Fiscal rules are attempts by the government to limit public sector debt and annual borrowing to certain criteria. For example, a simple fiscal rule might state a government should have maximum annual deficit of 3% of GDP. Alternative, the government may plan to run zero deficit over the course of the economic cycle.
Generally, economists are sceptical of fiscal rules – especially those that are lacking in flexibility. The reason is that in economic downturns – with falling private sector spending – public sector debt can provide a counter-balance to falling demand in the economy.
If we have a fall in private sector spending (and fall in private sector debt) – then attempts to reduce government debt, at the same time, could cause a steep fall in demand – and be counter-productive to goal of reducing debt to GDP (See also: Is austerity counter-productive?)
If we look at the history of UK debt in the Twentieth Century, there have been many occasions when the UK has broken potential fiscal rules, but – on its own – this has been a poor indicator of economic performance. Periods where the UK have strived to run budget surplus, e.g. 1920s was a decade of low growth, high unemployment and deflation.
The UK has rarely followed fiscal rules
Often forgotten, UK post war debt broke many potential rules. Yet it was consistent with a long period of economic expansion.
The interesting thing about UK post war debt is that debt to GDP fell – despite the UK very rarely having a budget surplus.
Danger of cherry picking
There is always a danger of ‘cherry-picking’ and pointing to a period of rising debt and poor economic performance (and vice versa). There are circumstances when rising budget deficits would be inappropriate and damaging to the economy. The corollary of running budget deficits in economic downturns is running current surplus in boom periods. Though running a current budget surplus doesn’t mean you can’t borrow to fund public sector investment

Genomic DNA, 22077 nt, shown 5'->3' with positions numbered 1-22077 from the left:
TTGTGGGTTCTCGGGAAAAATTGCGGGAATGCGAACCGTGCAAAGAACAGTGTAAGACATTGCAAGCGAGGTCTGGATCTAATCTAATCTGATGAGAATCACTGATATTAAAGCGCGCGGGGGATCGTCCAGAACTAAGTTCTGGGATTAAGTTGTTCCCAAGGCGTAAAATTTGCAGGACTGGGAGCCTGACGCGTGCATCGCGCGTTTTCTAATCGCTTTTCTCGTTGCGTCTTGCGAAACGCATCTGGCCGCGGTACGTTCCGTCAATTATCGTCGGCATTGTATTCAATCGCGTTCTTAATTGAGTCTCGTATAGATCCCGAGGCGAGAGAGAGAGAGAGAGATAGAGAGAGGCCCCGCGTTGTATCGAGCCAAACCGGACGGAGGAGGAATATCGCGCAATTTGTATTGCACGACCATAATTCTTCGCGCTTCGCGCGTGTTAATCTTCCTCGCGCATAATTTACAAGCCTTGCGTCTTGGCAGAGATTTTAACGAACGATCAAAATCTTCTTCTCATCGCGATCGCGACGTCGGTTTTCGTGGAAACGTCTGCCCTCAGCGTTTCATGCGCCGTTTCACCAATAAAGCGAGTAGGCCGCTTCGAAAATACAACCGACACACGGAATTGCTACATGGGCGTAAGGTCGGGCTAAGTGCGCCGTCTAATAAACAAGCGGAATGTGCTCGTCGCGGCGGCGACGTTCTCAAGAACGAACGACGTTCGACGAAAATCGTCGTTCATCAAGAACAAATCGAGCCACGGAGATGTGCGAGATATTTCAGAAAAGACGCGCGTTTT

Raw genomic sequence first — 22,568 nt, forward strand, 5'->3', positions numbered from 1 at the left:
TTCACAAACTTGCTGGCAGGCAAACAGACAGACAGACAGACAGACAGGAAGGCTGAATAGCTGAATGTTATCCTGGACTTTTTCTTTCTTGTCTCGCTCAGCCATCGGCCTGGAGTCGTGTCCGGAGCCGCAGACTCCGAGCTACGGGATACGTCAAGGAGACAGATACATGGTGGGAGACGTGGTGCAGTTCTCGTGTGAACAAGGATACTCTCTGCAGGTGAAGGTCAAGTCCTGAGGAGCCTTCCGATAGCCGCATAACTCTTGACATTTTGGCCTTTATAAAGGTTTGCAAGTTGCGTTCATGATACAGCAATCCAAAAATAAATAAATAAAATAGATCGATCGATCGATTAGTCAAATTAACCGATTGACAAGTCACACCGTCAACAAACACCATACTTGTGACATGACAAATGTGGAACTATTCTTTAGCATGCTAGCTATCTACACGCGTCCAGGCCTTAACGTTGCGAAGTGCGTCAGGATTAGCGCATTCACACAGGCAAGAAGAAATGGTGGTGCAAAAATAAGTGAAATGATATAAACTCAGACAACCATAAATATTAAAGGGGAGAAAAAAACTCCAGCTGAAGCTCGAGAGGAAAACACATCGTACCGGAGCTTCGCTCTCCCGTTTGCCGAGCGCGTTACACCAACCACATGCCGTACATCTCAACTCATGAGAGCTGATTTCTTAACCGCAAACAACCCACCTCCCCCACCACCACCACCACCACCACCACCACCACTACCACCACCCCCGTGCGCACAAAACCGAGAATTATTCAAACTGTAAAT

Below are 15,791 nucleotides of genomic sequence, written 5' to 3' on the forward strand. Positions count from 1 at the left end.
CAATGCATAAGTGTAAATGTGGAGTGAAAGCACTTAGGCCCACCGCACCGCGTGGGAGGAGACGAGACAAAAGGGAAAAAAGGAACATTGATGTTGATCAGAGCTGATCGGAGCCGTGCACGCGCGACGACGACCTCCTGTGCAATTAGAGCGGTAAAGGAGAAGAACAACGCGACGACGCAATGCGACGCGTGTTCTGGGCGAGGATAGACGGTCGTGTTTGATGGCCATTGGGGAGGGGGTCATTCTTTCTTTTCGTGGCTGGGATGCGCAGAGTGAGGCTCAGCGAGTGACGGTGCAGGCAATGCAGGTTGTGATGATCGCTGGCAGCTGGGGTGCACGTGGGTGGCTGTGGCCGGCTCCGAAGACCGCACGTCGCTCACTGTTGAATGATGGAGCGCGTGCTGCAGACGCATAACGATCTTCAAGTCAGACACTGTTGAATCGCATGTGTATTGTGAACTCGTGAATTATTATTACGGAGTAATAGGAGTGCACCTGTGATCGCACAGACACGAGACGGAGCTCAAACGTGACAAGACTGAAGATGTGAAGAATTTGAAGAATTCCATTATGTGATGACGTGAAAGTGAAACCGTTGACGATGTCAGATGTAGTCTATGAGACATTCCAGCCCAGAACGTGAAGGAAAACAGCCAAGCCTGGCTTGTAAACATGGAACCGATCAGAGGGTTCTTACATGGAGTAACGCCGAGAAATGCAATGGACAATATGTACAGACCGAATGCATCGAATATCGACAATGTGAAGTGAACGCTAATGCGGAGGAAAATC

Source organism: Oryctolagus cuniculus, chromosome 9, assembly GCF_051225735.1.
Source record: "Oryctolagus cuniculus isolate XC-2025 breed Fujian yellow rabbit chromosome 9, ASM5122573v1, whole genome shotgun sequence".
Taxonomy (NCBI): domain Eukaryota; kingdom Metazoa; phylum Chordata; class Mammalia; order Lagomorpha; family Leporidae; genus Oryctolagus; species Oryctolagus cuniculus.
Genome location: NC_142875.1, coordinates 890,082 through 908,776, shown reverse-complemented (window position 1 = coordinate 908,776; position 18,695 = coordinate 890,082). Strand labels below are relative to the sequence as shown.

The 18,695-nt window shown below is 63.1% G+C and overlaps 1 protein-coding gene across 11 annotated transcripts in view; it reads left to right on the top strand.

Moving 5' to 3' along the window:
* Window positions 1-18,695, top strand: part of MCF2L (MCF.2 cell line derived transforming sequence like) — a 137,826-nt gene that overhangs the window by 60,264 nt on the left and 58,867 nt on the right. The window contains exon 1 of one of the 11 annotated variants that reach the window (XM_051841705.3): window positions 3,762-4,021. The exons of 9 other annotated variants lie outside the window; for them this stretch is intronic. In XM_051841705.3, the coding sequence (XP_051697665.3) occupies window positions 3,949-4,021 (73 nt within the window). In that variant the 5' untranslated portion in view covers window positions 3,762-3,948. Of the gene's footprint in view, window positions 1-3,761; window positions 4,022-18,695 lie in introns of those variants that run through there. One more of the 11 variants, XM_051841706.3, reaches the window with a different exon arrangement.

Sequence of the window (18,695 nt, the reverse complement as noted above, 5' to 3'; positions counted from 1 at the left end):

Economic theory behind debt and fiscal rules
Politics of austerity
Why is austerity politically popular? – One issue is that from an economic perspective it can make sense to borrow for investment and borrow in a downturn. But, in recent decades there has been a strong ‘fear’ of debt. Keynesian economics is not necessarily a vote winner.
How much can the government borrow?
There is no straight forward answer to the question of how much a government borrow, but these are some of the factors which will influence – how much can government borrow?
- A much better fiscal rule – Mainly Macro a good read to understand the politics and economics of fiscal rules in the UK.